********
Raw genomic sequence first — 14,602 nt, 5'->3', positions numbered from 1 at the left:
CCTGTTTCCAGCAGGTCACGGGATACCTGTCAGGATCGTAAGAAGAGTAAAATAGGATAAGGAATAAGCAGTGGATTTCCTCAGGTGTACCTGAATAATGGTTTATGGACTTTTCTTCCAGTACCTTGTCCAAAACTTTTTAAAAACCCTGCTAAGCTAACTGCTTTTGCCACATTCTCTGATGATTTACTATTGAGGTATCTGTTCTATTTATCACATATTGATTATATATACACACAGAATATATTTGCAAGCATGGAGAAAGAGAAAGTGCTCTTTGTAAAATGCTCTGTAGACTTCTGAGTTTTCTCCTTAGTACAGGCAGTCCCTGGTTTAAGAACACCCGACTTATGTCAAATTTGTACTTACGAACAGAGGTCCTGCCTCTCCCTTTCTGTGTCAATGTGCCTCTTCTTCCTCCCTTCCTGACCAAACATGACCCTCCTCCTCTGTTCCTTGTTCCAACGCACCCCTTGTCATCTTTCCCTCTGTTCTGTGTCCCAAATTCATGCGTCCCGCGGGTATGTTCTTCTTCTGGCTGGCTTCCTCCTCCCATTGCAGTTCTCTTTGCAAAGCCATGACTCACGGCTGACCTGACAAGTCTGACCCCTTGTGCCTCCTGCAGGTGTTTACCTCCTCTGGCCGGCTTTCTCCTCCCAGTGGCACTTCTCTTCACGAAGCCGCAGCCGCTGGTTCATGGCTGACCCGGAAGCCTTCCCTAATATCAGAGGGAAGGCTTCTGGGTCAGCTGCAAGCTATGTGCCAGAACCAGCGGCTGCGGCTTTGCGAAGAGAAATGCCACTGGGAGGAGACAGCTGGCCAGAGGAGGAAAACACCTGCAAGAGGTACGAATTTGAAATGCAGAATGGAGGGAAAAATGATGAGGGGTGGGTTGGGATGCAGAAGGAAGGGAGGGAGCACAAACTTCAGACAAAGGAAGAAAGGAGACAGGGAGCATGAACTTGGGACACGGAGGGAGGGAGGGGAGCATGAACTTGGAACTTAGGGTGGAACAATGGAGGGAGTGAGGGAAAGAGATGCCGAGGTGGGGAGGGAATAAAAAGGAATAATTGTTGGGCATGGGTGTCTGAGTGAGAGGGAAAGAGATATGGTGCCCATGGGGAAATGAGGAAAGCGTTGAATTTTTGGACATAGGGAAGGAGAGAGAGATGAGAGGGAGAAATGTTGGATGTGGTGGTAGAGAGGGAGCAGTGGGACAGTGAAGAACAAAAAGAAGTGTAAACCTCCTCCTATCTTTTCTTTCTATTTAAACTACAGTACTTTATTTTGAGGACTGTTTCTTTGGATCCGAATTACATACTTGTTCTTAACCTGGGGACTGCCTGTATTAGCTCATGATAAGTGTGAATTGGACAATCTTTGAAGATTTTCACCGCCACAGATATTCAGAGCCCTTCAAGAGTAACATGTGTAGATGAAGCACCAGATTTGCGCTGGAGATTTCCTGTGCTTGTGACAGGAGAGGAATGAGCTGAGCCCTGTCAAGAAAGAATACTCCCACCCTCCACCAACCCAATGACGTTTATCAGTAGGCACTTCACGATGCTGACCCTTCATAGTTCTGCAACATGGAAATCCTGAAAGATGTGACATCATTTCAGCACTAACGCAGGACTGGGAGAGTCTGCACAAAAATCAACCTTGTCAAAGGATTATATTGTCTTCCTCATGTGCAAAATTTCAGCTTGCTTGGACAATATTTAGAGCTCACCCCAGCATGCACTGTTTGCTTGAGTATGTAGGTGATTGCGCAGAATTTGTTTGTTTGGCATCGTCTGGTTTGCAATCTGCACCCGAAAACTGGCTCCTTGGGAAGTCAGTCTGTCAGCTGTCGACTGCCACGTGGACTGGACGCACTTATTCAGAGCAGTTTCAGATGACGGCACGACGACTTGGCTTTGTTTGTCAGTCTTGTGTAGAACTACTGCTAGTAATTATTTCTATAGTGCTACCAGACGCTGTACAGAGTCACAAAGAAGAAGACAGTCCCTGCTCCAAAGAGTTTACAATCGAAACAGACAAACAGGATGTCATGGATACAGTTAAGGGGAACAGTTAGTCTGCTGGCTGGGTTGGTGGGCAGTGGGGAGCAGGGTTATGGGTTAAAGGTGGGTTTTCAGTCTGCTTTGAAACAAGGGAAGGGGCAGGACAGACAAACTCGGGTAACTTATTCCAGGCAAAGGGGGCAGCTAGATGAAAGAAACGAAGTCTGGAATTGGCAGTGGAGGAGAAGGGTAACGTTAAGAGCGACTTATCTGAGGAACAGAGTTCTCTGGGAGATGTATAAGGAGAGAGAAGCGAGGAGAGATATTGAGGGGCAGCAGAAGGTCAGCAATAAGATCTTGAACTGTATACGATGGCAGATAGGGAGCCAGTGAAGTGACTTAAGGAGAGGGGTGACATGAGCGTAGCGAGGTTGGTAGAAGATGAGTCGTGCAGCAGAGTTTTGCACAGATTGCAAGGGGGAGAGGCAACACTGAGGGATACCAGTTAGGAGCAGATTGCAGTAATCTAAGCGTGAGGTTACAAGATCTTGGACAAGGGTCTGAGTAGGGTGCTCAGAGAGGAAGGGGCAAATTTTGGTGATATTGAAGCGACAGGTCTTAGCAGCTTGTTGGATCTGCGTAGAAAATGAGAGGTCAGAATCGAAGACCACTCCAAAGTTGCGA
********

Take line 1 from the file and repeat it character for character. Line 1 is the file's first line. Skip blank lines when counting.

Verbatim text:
Raw genomic sequence first — 14,602 nt, 5'->3', positions numbered from 1 at the left: